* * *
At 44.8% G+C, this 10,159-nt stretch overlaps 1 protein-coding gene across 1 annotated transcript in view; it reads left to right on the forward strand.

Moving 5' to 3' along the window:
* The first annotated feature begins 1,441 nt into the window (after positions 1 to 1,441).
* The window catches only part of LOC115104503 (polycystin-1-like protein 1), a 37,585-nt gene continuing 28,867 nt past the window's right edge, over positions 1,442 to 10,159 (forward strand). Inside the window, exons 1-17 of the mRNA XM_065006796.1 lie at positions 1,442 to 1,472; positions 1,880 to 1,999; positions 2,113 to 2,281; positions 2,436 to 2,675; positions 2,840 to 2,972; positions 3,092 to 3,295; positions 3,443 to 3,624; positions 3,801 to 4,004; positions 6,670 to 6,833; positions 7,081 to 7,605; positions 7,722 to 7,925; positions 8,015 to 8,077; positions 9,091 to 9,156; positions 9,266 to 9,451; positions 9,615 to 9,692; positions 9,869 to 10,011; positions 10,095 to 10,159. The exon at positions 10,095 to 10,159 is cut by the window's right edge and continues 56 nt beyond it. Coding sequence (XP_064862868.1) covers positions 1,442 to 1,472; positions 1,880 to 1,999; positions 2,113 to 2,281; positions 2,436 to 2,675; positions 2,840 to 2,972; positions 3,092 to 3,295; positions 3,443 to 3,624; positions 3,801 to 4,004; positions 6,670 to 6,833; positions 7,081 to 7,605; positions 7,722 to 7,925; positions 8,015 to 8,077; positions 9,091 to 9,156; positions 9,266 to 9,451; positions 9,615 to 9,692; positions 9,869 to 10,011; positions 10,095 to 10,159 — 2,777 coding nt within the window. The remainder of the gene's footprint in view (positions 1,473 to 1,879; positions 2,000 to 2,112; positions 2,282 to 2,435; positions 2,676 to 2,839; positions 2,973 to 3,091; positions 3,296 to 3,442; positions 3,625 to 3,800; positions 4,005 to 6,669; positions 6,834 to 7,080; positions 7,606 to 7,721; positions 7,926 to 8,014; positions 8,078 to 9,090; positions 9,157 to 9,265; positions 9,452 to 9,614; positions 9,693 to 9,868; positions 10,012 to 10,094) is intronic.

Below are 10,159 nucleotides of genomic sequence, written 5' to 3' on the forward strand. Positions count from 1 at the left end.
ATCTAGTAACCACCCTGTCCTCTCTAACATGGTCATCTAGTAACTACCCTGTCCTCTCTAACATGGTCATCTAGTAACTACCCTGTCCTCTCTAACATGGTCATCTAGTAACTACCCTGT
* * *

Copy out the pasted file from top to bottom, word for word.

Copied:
At 44.8% G+C, this 10,159-nt stretch overlaps 1 protein-coding gene across 1 annotated transcript in view; it reads left to right on the forward strand.

Moving 5' to 3' along the window:
* The first annotated feature begins 1,441 nt into the window (after positions 1 to 1,441).
* The window catches only part of LOC115104503 (polycystin-1-like protein 1), a 37,585-nt gene continuing 28,867 nt past the window's right edge, over positions 1,442 to 10,159 (forward strand). Inside the window, exons 1-17 of the mRNA XM_065006796.1 lie at positions 1,442 to 1,472; positions 1,880 to 1,999; positions 2,113 to 2,281; positions 2,436 to 2,675; positions 2,840 to 2,972; positions 3,092 to 3,295; positions 3,443 to 3,624; positions 3,801 to 4,004; positions 6,670 to 6,833; positions 7,081 to 7,605; positions 7,722 to 7,925; positions 8,015 to 8,077; positions 9,091 to 9,156; positions 9,266 to 9,451; positions 9,615 to 9,692; positions 9,869 to 10,011; positions 10,095 to 10,159. The exon at positions 10,095 to 10,159 is cut by the window's right edge and continues 56 nt beyond it. Coding sequence (XP_064862868.1) covers positions 1,442 to 1,472; positions 1,880 to 1,999; positions 2,113 to 2,281; positions 2,436 to 2,675; positions 2,840 to 2,972; positions 3,092 to 3,295; positions 3,443 to 3,624; positions 3,801 to 4,004; positions 6,670 to 6,833; positions 7,081 to 7,605; positions 7,722 to 7,925; positions 8,015 to 8,077; positions 9,091 to 9,156; positions 9,266 to 9,451; positions 9,615 to 9,692; positions 9,869 to 10,011; positions 10,095 to 10,159 — 2,777 coding nt within the window. The remainder of the gene's footprint in view (positions 1,473 to 1,879; positions 2,000 to 2,112; positions 2,282 to 2,435; positions 2,676 to 2,839; positions 2,973 to 3,091; positions 3,296 to 3,442; positions 3,625 to 3,800; positions 4,005 to 6,669; positions 6,834 to 7,080; positions 7,606 to 7,721; positions 7,926 to 8,014; positions 8,078 to 9,090; positions 9,157 to 9,265; positions 9,452 to 9,614; positions 9,693 to 9,868; positions 10,012 to 10,094) is intronic.

Below are 10,159 nucleotides of genomic sequence, written 5' to 3' on the forward strand. Positions count from 1 at the left end.
ATCTAGTAACCACCCTGTCCTCTCTAACATGGTCATCTAGTAACTACCCTGTCCTCTCTAACATGGTCATCTAGTAACTACCCTGTCCTCTCTAACATGGTCATCTAGTAACTACCCTGT